“Another possible reason for rising credit card debt ratios is the use of credit cards for a variety of new purposes. The rise in credit card debt in the latter half of the 1990s is mirrored by a fall in unsecured personal loans. Reflecting this general trend, the proportion of personal loans in credit union portfolios has been declining as well. The wider availability of credit cards and their ease of use have encouraged this substitution. The convenience of credit cards also has caused homeowners to shift the payment for a variety of expenditures to credit cards. In sum, credit card debt service ratios have risen to some extent because households prefer credit cards as a method of payment.”
“Credit bureau analyses of consumer payment data show that financially squeezed borrowers have begun paying their credit card and car bills before their mortgages. That's a striking reversal from the norm, one that reflects rising desperation. It suggests that some people essentially have given up trying to stay current with their mortgages and instead are focused on using credit cards to squeak by.”
This trend of using credit card for daily expenses is going to increase as more companies including utilities and even mortgage servicers accept credit card payments. The current view is grim. According to Mark Zandi, chief economist and co-founder of Moody's Economy.com Inc.: "Credit card quality will continue to erode throughout next year." [viii]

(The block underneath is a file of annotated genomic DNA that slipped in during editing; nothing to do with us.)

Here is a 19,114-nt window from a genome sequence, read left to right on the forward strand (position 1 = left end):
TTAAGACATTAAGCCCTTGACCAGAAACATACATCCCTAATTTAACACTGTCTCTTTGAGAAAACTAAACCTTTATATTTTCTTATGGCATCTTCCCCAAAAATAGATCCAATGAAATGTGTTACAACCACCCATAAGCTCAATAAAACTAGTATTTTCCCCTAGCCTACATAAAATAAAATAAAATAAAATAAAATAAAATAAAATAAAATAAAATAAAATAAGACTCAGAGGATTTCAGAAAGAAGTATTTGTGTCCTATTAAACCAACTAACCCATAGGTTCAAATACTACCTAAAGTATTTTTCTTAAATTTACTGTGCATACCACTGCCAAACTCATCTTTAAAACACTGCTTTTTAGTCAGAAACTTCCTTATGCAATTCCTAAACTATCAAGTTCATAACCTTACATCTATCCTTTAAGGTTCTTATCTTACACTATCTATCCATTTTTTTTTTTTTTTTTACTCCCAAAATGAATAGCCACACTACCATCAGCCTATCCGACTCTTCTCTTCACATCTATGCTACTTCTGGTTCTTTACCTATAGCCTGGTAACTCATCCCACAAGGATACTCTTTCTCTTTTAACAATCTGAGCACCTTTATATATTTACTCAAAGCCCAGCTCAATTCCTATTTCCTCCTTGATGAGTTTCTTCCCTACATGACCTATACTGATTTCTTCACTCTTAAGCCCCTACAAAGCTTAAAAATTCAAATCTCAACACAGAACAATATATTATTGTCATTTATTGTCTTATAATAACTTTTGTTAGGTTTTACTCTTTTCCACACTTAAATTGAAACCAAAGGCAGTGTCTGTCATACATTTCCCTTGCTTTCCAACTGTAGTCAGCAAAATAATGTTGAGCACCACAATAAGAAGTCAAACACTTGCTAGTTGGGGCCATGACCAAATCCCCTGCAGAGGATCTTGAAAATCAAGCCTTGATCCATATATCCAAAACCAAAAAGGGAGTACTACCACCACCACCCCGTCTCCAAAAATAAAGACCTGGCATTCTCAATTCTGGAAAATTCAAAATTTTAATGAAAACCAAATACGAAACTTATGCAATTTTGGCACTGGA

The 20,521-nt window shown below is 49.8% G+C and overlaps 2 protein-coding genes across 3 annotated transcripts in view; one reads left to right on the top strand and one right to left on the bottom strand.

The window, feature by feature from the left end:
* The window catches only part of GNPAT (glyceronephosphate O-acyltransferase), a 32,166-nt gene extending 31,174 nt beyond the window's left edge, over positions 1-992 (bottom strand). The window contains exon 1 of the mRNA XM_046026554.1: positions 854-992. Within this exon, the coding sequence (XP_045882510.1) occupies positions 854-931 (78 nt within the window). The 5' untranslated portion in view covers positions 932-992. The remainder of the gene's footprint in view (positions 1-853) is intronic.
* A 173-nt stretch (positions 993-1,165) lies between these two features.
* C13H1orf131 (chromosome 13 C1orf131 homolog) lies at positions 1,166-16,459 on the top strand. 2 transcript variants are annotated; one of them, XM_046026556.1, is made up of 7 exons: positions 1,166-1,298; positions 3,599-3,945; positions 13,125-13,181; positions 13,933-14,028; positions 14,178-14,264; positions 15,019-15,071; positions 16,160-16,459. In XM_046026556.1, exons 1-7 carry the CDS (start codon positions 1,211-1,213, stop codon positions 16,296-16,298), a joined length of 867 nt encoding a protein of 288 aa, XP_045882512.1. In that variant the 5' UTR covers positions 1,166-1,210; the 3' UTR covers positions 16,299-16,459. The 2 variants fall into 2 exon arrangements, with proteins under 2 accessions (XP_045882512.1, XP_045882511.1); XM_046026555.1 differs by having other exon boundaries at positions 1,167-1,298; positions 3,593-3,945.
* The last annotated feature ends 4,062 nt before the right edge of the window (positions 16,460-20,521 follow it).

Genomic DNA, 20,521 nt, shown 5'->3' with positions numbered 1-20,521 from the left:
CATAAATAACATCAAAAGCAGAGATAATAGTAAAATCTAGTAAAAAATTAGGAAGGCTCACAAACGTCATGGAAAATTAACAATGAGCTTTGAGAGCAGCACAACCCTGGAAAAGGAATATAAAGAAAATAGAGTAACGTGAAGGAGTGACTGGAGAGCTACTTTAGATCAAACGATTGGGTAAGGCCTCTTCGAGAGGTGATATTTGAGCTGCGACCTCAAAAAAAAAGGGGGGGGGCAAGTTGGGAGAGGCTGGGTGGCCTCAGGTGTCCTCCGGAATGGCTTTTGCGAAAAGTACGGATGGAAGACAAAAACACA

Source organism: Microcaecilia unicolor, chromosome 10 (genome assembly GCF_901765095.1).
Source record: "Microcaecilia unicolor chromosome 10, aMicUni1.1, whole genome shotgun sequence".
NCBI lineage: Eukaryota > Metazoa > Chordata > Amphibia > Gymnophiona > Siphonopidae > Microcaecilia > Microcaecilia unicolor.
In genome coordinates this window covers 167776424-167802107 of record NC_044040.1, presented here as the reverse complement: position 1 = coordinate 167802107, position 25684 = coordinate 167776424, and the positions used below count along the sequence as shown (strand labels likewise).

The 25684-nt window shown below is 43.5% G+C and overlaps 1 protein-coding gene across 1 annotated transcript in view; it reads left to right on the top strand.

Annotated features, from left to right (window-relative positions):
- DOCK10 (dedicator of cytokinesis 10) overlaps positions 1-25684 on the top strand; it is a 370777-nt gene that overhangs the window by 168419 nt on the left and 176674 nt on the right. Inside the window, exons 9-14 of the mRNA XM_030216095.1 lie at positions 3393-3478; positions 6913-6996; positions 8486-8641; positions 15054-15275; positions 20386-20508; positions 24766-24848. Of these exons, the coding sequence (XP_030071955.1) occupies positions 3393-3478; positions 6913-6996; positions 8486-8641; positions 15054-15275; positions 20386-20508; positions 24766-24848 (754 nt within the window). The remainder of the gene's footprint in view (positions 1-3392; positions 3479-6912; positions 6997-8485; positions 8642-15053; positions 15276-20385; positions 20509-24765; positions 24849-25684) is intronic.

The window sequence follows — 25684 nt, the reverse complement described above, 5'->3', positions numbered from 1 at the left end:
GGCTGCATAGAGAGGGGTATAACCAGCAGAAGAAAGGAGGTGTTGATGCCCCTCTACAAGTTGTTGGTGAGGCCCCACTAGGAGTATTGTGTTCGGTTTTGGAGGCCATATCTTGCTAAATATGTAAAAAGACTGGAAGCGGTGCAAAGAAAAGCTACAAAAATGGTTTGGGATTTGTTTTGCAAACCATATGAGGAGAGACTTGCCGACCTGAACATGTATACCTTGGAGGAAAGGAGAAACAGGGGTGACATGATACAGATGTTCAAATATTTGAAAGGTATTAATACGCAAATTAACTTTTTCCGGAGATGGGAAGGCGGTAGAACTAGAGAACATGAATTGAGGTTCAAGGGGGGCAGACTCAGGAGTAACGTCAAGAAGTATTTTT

Additionally, if history is any indication, we may see further losses in our current environment:
Business Risk Analysis
Financial: Applying 6.83% default rate as our stressed maximum, calculated at 130% of 5.25% default rate as at 3Q 2001, to the current credit card use of $2,207 billion, the approximate total expected loss, industry wide, from credit card default is $150.6 billion. This will substantially impact earnings.
Reputational: As financial institutions continue to mitigate losses from credit card defaults, the use of more aggressive credit collection methods will increase, resulting in continued negative news reports on credit card lending practices and debt collection methods. This reputational harm will have repercussion on the financial, by manifesting itself in lower stock prices, and to internal stakeholders, by lowered employee morale.
External Stakeholder: Along with internal stakeholder risk, there will be increased risk of external stakeholders’ dissatisfaction, as expressed in either lower stock prices or higher P/E ration, or both.
Compliance: Pressured by their constituents, more politicians will try to enact or further enforce legislations, aimed at protecting the consumers, or hold hearings with financial institutions’ CEOs. This will increase the legal and compliance cost to the financial institutions, resulting from preparing and responding to legislative and media inquires.
It will be tough for financial companies for the next few quarters as they try to manage their credit card delinquency and charge-off rates. However, this too shall pass. Hopefully, financial companies are currently enhancing their brand strategy, readying themselves for the better times ahead.
DISCLOSURE: The author holds no long or short positions in Amex, Discover, or MasterCard at this time.